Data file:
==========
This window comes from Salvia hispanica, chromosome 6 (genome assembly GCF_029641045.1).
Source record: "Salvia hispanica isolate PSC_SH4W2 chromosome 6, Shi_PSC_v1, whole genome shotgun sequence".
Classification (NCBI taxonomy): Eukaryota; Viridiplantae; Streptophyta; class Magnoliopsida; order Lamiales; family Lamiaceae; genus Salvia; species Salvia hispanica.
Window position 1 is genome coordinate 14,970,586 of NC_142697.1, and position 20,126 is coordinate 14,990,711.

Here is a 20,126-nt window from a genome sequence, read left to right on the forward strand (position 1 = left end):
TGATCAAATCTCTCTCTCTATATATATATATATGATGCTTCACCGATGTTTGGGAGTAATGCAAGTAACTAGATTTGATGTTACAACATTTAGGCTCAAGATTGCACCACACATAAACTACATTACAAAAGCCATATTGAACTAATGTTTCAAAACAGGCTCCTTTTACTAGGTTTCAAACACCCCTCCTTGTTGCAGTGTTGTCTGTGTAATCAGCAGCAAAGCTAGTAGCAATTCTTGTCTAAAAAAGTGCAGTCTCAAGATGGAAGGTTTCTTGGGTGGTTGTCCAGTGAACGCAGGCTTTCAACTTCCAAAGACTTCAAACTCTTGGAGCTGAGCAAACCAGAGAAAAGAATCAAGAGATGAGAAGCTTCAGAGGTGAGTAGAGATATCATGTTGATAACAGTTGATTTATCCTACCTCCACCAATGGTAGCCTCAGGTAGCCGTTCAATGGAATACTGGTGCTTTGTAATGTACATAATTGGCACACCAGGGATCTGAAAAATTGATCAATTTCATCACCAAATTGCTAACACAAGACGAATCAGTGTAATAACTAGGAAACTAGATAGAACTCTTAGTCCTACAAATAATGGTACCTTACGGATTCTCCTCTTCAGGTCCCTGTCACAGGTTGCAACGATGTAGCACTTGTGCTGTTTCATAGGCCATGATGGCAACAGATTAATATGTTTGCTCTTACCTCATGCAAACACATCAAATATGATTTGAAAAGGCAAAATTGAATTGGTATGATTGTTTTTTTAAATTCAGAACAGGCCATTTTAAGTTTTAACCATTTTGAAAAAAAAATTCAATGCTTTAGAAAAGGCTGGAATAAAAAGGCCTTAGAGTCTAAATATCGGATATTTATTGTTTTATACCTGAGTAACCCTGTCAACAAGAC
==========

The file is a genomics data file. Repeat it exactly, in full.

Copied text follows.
This window comes from Salvia hispanica, chromosome 6 (genome assembly GCF_029641045.1).
Source record: "Salvia hispanica isolate PSC_SH4W2 chromosome 6, Shi_PSC_v1, whole genome shotgun sequence".
Classification (NCBI taxonomy): Eukaryota; Viridiplantae; Streptophyta; class Magnoliopsida; order Lamiales; family Lamiaceae; genus Salvia; species Salvia hispanica.
Window position 1 is genome coordinate 14,970,586 of NC_142697.1, and position 20,126 is coordinate 14,990,711.

Here is a 20,126-nt window from a genome sequence, read left to right on the forward strand (position 1 = left end):
TGATCAAATCTCTCTCTCTATATATATATATATGATGCTTCACCGATGTTTGGGAGTAATGCAAGTAACTAGATTTGATGTTACAACATTTAGGCTCAAGATTGCACCACACATAAACTACATTACAAAAGCCATATTGAACTAATGTTTCAAAACAGGCTCCTTTTACTAGGTTTCAAACACCCCTCCTTGTTGCAGTGTTGTCTGTGTAATCAGCAGCAAAGCTAGTAGCAATTCTTGTCTAAAAAAGTGCAGTCTCAAGATGGAAGGTTTCTTGGGTGGTTGTCCAGTGAACGCAGGCTTTCAACTTCCAAAGACTTCAAACTCTTGGAGCTGAGCAAACCAGAGAAAAGAATCAAGAGATGAGAAGCTTCAGAGGTGAGTAGAGATATCATGTTGATAACAGTTGATTTATCCTACCTCCACCAATGGTAGCCTCAGGTAGCCGTTCAATGGAATACTGGTGCTTTGTAATGTACATAATTGGCACACCAGGGATCTGAAAAATTGATCAATTTCATCACCAAATTGCTAACACAAGACGAATCAGTGTAATAACTAGGAAACTAGATAGAACTCTTAGTCCTACAAATAATGGTACCTTACGGATTCTCCTCTTCAGGTCCCTGTCACAGGTTGCAACGATGTAGCACTTGTGCTGTTTCATAGGCCATGATGGCAACAGATTAATATGTTTGCTCTTACCTCATGCAAACACATCAAATATGATTTGAAAAGGCAAAATTGAATTGGTATGATTGTTTTTTTAAATTCAGAACAGGCCATTTTAAGTTTTAACCATTTTGAAAAAAAAATTCAATGCTTTAGAAAAGGCTGGAATAAAAAGGCCTTAGAGTCTAAATATCGGATATTTATTGTTTTATACCTGAGTAACCCTGTCAACAAGAC